The Cusco School: What It Is and Where to Find The Art It Left Behind

The Cusco School What It Is and Where to Find The Art It Left Behind

While traveling to Cusco, there’s a good chance you’ll find yourself face-to-face with the vivid and earthy tones, gold leaf accents, and unconventional religious forms of The Cusco School’s body of work. This artistic relic of Peru’s Spanish Colonial past still hangs and coats the walls of Cusco’s oldest cathedrals and churches. But what was their purpose and who painted this famous religious art? That we’ll share in this blog post.

What is the Cusco School?

The Cusco School came about alongside the Spanish conquest of Peru in the 1530’s and lasted through the 18th century. As a means of converting the newly subdued Incas to Catholicism, the Spanish came to rely on religious artwork that intertwined Catholic themes with indigenous iconography. During your tour of Cusco, visit the Cusco Cathedral for a look at Marcos Zapata’s mural featuring guinea pig at Christ’s Last Supper to see exactly what we’re talking about. Though this type of painting was what the Spanish had in mind when they taught the indigenous artists how to paint with oils, the natives took their skills in new directions. In the process, they came to be referred to as The Cusco School for their unique, distinctly Cusqueña, style and choice of subject matter.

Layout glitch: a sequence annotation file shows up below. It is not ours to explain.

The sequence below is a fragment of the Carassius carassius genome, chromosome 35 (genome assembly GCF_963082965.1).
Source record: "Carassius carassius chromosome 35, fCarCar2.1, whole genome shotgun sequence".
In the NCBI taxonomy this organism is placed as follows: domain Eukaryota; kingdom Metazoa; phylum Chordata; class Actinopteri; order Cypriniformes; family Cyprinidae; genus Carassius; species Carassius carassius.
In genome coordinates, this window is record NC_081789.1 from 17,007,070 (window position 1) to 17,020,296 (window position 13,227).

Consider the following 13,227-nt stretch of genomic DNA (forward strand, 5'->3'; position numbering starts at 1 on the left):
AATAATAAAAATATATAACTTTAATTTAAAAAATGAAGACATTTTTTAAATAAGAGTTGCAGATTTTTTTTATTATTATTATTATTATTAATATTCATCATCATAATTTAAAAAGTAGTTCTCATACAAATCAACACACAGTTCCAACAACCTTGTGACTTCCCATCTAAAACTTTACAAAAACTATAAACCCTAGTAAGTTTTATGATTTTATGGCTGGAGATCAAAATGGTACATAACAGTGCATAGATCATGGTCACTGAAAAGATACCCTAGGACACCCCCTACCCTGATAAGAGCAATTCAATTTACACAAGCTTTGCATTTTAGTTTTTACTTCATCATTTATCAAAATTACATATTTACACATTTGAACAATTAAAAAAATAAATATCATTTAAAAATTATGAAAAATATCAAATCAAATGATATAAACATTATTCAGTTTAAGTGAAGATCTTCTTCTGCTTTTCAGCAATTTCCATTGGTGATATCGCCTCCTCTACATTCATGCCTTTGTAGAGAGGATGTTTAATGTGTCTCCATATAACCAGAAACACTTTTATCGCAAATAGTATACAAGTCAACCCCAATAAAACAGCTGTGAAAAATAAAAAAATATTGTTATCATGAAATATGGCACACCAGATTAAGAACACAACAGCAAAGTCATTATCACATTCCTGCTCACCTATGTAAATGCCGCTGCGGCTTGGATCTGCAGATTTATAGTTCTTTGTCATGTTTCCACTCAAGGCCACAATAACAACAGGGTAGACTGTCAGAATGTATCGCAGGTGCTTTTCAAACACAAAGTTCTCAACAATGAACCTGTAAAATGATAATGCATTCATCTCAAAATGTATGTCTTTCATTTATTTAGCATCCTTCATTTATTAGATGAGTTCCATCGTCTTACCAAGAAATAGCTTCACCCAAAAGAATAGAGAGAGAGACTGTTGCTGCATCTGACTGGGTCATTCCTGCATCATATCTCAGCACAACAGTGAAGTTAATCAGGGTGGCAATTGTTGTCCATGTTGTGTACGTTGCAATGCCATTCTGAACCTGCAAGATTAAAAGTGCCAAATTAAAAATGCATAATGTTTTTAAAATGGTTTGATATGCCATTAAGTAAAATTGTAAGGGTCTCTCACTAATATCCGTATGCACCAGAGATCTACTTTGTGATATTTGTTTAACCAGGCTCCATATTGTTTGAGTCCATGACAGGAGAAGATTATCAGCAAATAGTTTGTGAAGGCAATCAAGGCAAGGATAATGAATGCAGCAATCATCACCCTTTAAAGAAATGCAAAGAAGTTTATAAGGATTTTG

The Cusco School Style

Influenced by their European teachers, this group of trained indigenous and mestizo artists tended to paint exclusively religious figures, but in rich and dramatic colors, flat on the page, and often with the native flora and fauna somewhere in the backdrop. Gold leaf overlays and tooling were common as were floral borders, while the Virgin Mary, archangels, and saints were usually the stars of their paintings

Where to Spot Some of The Cusco School’s Work While Visiting Cusco

The Cathedral

Walk into any Cusco area church or cathedral built during the Spanish Colonial era and you’ll likely spot a mural or painting from The Cusco School adorning its columns, altar, and arcades. The largest collection, however, can be found within the Cusco Cathedral that towers over the Plaza de Armas. The Inca Museum and the Museum of Contemporary Art also house quite a few original Cusco School pieces, both a must-see during any trip to Cusco might we add.

The Cusco School of painting is one of the most uniquely South American styles of painting to come out of the Spanish colonies and one that you can see firsthand during your visit to Cusco and the rest of Peru. Keep your eyes peeled for this distinctive and revolutionary artwork as you explore the city’s sites and scenes.

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